Elachista flammula Kaila, 2011
ELACHISTIDAE ,   GELECHIOIDEA
 
Don Herbison-Evans
(donherbisonevans@outlook.com)
and
Stella Crossley


side view
Photo: courtesy of Lauri Kaila,
Elachistine Moths of Australia: (Lepidoptera: Gelechioidea: Elachistidae),
Monographs on Australian Lepidoptera Vol. 11,
CSIRO Publishing, 2011, p. 195, fig 89.

The Caterpillar of this species is grey, smooth, long, and thin, with a pointed head. The caterpillar has a vague pale line along the back, accompanied along each side by a vague dark line.


dorsal view
Photo: courtesy of Lauri Kaila,
Elachistine Moths of Australia: (Lepidoptera: Gelechioidea: Elachistidae),
Monographs on Australian Lepidoptera Vol. 11,
CSIRO Publishing, 2011, p. 195, fig 89.

The caterpillars have been found feeding on plants in CYPERACEAE, including

  • Creek Sedge ( Carex polyantha ).

    The caterpillars bore downwards into a leaf of their foodplant creating a translucent white mine between the upper and lowers skins of the leaf. The mine is straight, with a width of about 2 mms. The caterpillar grows to a length of about 1 cm. The mine reaches a length of about 15 cms. The caterpillars seem to be gregarious, with many larvae infesting a single plant, with up to 10 larvae mining each leaf, although each caterpillar had a separate mine.


    Photo: courtesy of Lauri Kaila,
    Elachistine Moths of Australia: (Lepidoptera: Gelechioidea: Elachistidae),
    Monographs on Australian Lepidoptera Vol. 11,
    CSIRO Publishing, 2011, p. 275, Plate 18: fig 2.

    When mature: a caterpillar exits from its mine, and forms a naked pupa, usually facing head downwards, attached to a fold of a leaf by a silk girdle and some hooks on the underside of the pupa.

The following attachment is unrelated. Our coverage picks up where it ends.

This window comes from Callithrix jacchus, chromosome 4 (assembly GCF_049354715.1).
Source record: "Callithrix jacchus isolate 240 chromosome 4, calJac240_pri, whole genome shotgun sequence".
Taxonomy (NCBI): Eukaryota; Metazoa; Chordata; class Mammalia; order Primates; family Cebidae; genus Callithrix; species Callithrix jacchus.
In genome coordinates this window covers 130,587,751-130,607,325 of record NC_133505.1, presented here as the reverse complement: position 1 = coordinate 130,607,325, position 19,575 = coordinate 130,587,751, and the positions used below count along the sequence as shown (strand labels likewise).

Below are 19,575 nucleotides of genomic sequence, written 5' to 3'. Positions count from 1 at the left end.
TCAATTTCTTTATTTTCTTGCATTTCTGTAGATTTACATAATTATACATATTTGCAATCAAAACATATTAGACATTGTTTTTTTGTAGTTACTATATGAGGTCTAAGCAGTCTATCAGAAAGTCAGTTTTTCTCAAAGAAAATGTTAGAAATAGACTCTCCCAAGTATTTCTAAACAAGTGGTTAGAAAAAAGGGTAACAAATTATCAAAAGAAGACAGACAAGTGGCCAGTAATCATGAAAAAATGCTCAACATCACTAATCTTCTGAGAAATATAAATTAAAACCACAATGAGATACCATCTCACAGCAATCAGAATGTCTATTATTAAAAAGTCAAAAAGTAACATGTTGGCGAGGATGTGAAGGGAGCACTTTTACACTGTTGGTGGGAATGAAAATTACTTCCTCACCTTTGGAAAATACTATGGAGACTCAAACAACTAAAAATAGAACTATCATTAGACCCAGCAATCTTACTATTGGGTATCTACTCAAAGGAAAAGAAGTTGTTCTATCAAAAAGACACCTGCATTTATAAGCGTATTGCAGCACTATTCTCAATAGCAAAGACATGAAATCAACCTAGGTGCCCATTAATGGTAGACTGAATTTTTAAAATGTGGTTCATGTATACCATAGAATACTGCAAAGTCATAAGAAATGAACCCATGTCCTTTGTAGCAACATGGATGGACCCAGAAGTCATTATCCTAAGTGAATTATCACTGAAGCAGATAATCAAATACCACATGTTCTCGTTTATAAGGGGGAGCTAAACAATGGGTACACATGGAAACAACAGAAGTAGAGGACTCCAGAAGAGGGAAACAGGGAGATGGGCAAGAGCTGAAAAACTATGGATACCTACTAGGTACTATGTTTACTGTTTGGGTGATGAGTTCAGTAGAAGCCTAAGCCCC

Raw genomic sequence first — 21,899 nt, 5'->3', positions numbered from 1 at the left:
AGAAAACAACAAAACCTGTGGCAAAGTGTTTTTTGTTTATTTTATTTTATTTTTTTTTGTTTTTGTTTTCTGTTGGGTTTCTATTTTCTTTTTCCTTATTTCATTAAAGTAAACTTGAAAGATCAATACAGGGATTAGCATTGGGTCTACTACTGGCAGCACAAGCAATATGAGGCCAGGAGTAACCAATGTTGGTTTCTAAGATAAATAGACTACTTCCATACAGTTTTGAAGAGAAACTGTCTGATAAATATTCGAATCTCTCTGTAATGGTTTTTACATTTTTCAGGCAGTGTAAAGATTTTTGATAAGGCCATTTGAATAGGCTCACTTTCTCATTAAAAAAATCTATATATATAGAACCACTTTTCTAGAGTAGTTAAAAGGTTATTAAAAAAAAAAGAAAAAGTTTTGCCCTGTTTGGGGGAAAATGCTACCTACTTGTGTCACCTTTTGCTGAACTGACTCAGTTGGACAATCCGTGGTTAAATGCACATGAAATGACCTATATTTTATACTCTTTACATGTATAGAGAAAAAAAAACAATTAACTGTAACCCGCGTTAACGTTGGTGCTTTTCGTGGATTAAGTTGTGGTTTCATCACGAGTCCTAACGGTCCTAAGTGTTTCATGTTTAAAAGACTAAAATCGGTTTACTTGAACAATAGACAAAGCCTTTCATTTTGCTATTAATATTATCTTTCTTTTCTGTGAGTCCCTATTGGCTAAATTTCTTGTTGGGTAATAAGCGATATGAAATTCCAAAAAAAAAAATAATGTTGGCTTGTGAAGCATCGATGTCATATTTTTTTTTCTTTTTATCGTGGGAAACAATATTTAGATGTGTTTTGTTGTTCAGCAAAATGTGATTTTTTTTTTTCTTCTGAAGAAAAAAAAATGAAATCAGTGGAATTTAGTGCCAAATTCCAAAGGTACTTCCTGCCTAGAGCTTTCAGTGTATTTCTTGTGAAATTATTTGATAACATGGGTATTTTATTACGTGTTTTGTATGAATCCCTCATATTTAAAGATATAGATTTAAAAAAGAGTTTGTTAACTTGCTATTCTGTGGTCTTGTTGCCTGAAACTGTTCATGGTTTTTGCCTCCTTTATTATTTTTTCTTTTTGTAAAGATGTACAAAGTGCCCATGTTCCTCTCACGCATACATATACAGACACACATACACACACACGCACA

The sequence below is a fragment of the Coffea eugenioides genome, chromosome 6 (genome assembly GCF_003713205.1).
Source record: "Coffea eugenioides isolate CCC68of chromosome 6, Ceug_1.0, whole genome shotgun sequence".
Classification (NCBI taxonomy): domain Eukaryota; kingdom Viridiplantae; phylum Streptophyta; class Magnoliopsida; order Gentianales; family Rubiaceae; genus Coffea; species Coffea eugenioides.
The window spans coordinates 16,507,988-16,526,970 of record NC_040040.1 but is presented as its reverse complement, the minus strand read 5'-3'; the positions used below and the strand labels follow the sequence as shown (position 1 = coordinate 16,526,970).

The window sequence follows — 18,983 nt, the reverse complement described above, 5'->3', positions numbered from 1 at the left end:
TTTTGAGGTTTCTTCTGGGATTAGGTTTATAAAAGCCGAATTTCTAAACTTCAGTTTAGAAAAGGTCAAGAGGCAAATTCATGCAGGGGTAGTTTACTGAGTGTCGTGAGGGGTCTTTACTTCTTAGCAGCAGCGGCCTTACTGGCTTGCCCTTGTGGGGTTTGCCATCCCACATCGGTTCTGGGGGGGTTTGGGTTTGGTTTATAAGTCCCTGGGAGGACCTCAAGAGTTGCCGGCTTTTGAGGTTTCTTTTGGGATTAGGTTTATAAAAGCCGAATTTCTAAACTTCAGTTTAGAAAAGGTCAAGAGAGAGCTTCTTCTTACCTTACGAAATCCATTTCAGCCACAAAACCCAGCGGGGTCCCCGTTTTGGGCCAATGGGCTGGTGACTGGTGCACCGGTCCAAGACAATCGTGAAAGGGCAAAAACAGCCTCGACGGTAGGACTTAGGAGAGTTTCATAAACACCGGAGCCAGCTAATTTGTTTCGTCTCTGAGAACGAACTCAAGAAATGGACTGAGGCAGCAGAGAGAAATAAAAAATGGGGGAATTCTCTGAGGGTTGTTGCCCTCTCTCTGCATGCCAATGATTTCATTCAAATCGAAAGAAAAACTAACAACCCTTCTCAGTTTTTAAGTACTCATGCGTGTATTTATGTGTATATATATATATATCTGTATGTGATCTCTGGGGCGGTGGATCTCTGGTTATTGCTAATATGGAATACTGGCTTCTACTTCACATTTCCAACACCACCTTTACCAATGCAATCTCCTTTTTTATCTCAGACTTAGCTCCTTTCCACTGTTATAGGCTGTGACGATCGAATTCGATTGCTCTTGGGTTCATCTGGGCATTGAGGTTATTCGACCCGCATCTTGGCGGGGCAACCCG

female
    Photo: courtesy of Lauri Kaila,
    Elachistine Moths of Australia: (Lepidoptera: Gelechioidea: Elachistidae),
    Monographs on Australian Lepidoptera Vol. 11,
    CSIRO Publishing, 2011, p. 258, Plate 1: fig 10.

    The female moths have dark brown forewings, each with three white marks along the costa, and a yellow stripe from the base to another white spot near the margin. The hindwings are grey, each with a white mark near the tornus, and with long brown and grey fringes along the inner margin. The female moths have a wingspan of about 0.8 cm.


    male
    (Photo: courtesy of CSIRO/BIO Photography Group, Centre for Biodiversity Genomics, University of Guelph)

    The male moths have white and yellow forewings, each with an interrupted dark brown stripe from the base to the margin. The hindwings are grey, each with a white mark near the tornus, and with long brown and grey fringes along the inner margin. The male moths have a wingspan of about 1 cm.

    The species has been found in

  • Australian Capital Territory.


    Further reading

    Lauri Kaila,
    Elachistine Moths of Australia: (Lepidoptera: Gelechioidea: Elachistidae),
    Monographs on Australian Lepidoptera Vol. 11,
    CSIRO Publishing, 2011, pp. 17, 20, 38, 53, 61, 70-72, 258, 275, 306, 386, including Pls. 1.9, 1.10, 18.2; Figs. 58, 59, 110, 111, 326.


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    (written 4 July 2017, updated 11 July 2017)